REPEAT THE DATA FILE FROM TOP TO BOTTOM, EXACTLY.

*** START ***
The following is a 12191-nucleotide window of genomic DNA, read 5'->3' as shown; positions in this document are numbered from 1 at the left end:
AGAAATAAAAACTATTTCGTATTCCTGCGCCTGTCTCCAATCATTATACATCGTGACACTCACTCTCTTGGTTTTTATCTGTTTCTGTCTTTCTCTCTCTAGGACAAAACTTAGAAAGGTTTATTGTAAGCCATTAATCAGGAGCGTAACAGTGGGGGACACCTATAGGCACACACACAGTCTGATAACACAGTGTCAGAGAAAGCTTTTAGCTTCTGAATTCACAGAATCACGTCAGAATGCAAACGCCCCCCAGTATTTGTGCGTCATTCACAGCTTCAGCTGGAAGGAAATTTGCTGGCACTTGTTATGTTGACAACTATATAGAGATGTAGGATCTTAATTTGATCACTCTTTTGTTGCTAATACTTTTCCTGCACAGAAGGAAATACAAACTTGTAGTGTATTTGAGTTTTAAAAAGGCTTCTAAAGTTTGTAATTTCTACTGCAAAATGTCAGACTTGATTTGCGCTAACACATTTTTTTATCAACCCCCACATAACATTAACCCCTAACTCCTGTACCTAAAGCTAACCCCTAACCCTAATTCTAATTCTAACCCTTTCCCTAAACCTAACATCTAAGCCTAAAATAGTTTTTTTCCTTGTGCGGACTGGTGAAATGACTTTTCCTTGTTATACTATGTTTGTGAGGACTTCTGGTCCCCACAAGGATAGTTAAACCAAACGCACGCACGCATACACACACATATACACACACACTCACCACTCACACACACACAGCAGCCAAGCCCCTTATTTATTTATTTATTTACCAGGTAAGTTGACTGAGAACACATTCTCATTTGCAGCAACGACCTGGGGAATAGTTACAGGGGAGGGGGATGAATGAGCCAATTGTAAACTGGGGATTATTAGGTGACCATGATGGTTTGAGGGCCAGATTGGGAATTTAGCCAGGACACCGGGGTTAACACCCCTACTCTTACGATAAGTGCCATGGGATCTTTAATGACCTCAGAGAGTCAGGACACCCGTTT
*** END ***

The following is a 12191-nucleotide window of genomic DNA, read 5'->3' as shown; positions in this document are numbered from 1 at the left end:
AGAAATAAAAACTATTTCGTATTCCTGCGCCTGTCTCCAATCATTATACATCGTGACACTCACTCTCTTGGTTTTTATCTGTTTCTGTCTTTCTCTCTCTAGGACAAAACTTAGAAAGGTTTATTGTAAGCCATTAATCAGGAGCGTAACAGTGGGGGACACCTATAGGCACACACACAGTCTGATAACACAGTGTCAGAGAAAGCTTTTAGCTTCTGAATTCACAGAATCACGTCAGAATGCAAACGCCCCCCAGTATTTGTGCGTCATTCACAGCTTCAGCTGGAAGGAAATTTGCTGGCACTTGTTATGTTGACAACTATATAGAGATGTAGGATCTTAATTTGATCACTCTTTTGTTGCTAATACTTTTCCTGCACAGAAGGAAATACAAACTTGTAGTGTATTTGAGTTTTAAAAAGGCTTCTAAAGTTTGTAATTTCTACTGCAAAATGTCAGACTTGATTTGCGCTAACACATTTTTTTATCAACCCCCACATAACATTAACCCCTAACTCCTGTACCTAAAGCTAACCCCTAACCCTAATTCTAATTCTAACCCTTTCCCTAAACCTAACATCTAAGCCTAAAATAGTTTTTTTCCTTGTGCGGACTGGTGAAATGACTTTTCCTTGTTATACTATGTTTGTGAGGACTTCTGGTCCCCACAAGGATAGTTAAACCAAACGCACGCACGCATACACACACATATACACACACACTCACCACTCACACACACACAGCAGCCAAGCCCCTTATTTATTTATTTATTTACCAGGTAAGTTGACTGAGAACACATTCTCATTTGCAGCAACGACCTGGGGAATAGTTACAGGGGAGGGGGATGAATGAGCCAATTGTAAACTGGGGATTATTAGGTGACCATGATGGTTTGAGGGCCAGATTGGGAATTTAGCCAGGACACCGGGGTTAACACCCCTACTCTTACGATAAGTGCCATGGGATCTTTAATGACCTCAGAGAGTCAGGACACCCGTTT